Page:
I actually had to use this posture a couple of weeks ago when fighting an old training budy of mine in the living room of his home. He is much faster than I and has a longer reach and knows how to use it. I'm stronger and heavier. After a while of landing one heavy hit to every 5/6/7 of his I sat back in a wide and long back stance and waited. He found it very hard to get around becuase any attack he threw was either too short as I was far away or it was easily intercepted by my lead hand or by a strong reverse punch which hung back in plain view like the sword of damoclese.
Like most things it works if you know how to use it.

However it has always been the case that "long stances are for beginners..." We were supposed to evelve from long stances to shorter ones. We were supposed to learn the sequence of a number of kata then go back and study each one in depth from the begining. For some reason the Japanese created their own "ancient tradition" of Shotokan and ignored the teachings of it's founder. That to me is the real mystery and the most damaging modification.


Edited by Shonuff (07/10/07 06:28 AM)
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#345149 - 07/10/07 07:15 AM Re: Funakoshi and modificiations [Re: Shonuff]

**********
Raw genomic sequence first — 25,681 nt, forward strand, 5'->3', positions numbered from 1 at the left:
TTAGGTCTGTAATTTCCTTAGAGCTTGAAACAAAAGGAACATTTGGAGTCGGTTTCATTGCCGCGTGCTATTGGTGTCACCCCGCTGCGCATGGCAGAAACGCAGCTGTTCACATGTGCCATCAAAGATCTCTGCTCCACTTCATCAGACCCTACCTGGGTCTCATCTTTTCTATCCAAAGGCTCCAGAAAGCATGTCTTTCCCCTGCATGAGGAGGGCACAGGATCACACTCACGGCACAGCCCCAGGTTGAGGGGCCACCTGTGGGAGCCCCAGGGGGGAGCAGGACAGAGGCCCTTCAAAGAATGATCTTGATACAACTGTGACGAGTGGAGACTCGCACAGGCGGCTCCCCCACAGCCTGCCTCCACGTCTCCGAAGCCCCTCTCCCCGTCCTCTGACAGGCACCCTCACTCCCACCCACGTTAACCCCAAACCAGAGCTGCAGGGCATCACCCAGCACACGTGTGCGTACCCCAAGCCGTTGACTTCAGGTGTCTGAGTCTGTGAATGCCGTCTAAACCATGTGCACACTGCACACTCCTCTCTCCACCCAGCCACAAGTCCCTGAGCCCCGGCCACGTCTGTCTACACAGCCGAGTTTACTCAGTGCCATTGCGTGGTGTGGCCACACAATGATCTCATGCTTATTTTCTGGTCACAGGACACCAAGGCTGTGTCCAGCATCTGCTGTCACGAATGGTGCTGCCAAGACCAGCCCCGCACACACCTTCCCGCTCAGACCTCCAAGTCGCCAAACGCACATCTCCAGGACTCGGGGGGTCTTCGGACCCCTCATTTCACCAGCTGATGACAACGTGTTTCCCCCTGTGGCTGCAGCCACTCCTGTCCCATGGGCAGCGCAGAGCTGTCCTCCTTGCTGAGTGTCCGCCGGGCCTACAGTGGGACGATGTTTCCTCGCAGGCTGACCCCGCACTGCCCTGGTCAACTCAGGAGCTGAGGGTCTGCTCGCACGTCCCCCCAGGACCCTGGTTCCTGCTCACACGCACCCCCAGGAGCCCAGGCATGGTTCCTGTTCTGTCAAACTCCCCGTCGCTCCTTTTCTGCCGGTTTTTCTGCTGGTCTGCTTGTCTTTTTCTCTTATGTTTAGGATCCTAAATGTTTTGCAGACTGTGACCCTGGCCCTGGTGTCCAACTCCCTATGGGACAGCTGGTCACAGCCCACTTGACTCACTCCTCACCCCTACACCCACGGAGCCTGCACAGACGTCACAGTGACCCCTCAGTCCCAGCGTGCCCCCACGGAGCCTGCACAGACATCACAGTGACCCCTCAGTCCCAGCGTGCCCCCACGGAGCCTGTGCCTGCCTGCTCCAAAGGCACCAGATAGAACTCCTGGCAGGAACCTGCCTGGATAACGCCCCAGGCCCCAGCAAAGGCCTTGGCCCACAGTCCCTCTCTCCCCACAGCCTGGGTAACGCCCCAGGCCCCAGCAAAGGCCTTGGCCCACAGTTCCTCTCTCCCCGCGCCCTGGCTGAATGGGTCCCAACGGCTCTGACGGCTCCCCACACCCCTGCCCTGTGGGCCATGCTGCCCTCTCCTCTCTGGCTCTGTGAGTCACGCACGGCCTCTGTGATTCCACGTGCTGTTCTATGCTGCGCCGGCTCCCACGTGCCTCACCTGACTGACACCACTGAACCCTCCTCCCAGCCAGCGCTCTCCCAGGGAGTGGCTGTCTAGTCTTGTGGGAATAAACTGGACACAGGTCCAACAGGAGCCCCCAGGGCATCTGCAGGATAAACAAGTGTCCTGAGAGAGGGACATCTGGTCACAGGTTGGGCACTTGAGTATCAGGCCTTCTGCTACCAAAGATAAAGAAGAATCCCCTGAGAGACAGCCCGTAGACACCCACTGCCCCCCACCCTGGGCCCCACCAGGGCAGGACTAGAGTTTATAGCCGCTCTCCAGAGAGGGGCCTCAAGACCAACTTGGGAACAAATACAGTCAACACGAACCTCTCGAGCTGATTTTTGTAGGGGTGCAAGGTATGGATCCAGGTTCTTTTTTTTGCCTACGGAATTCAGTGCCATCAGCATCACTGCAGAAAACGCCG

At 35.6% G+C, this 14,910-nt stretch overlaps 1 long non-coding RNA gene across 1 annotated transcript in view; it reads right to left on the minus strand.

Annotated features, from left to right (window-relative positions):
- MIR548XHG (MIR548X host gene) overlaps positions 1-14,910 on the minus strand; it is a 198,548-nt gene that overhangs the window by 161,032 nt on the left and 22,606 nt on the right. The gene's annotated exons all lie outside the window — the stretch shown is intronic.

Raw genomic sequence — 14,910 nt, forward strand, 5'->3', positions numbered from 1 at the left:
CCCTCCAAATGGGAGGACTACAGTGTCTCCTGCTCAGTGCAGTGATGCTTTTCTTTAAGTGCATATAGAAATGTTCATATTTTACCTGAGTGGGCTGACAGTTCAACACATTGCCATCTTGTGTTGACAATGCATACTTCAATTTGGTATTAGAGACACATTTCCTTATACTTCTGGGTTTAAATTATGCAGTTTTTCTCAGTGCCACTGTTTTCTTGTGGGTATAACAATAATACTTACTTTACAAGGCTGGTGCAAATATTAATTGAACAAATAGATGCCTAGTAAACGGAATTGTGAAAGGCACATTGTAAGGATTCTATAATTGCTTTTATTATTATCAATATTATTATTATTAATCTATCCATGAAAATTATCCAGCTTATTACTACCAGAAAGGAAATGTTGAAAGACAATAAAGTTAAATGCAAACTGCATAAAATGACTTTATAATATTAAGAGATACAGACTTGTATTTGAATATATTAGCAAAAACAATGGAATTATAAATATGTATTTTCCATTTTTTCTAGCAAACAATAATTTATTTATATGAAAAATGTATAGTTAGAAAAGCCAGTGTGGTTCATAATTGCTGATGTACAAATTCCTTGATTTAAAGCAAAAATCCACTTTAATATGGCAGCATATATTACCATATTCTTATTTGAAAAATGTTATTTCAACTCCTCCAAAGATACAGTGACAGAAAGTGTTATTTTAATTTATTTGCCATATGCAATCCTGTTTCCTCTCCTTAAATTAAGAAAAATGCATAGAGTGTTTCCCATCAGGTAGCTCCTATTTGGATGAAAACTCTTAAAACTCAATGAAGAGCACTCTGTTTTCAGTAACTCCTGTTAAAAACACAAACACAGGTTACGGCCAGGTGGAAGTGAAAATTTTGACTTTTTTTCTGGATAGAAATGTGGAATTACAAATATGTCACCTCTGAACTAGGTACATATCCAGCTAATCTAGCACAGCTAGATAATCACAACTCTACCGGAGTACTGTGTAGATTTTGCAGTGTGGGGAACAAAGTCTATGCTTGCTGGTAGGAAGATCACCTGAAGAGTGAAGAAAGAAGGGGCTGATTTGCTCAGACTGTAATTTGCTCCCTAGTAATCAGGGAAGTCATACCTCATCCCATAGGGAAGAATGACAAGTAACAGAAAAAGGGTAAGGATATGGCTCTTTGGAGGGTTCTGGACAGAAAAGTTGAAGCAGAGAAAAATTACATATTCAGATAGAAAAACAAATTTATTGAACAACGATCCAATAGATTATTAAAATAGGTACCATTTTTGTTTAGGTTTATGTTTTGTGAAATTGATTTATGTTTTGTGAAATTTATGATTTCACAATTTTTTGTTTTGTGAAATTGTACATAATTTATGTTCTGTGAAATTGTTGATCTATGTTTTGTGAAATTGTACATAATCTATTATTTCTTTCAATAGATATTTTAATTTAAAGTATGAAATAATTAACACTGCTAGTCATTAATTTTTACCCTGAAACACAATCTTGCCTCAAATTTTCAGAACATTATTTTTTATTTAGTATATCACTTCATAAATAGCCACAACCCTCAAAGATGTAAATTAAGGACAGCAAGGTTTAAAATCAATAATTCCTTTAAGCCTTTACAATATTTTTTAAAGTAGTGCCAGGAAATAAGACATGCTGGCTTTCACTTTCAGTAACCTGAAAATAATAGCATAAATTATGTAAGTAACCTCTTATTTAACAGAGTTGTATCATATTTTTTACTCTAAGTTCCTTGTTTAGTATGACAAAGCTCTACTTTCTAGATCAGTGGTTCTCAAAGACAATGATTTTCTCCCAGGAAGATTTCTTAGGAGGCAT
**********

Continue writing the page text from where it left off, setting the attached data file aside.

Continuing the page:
Ed_Morris Offline
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Registered: 11/04/05
Posts: 6772
I think we're making progress in the discusion. The reason I say kokutsu was Shotokan's replacement for cat stance, is because of the early photos I see of Funakoshi doing pinans. comparred to all other okinawan arts (which also inherited pinans), doing the same kata with a different structure.
You shed some light on why you use a longer stance (tactics for ranged sparring) - but that doesn't seem to correlate with Funakoshi's reasoning...since he reportedly didn't include kumite or sparring in his training syllabus.

Mabuni sparred and experimented with protective gear for contact sparing...yet he didn't lengthen the cat stance in pinan. Apparently, neither did Kyan's students, Nagamine, Motobu's art, Chibana, Soken H. , etc all kept and currently have (as far as I've seen), a similar cat stance structure to that of each other AND similar to Shorei influenced styles as well (Goju, To'on, Uechi, etc..).

The only time I can see reason for a change, is when either strategy or tactics change when interpreting kata. the opening to pinan sho (heian ni) must have been interpreted differently by Funakoshi vs. the contemporary masters at the time, otherwise, why change it.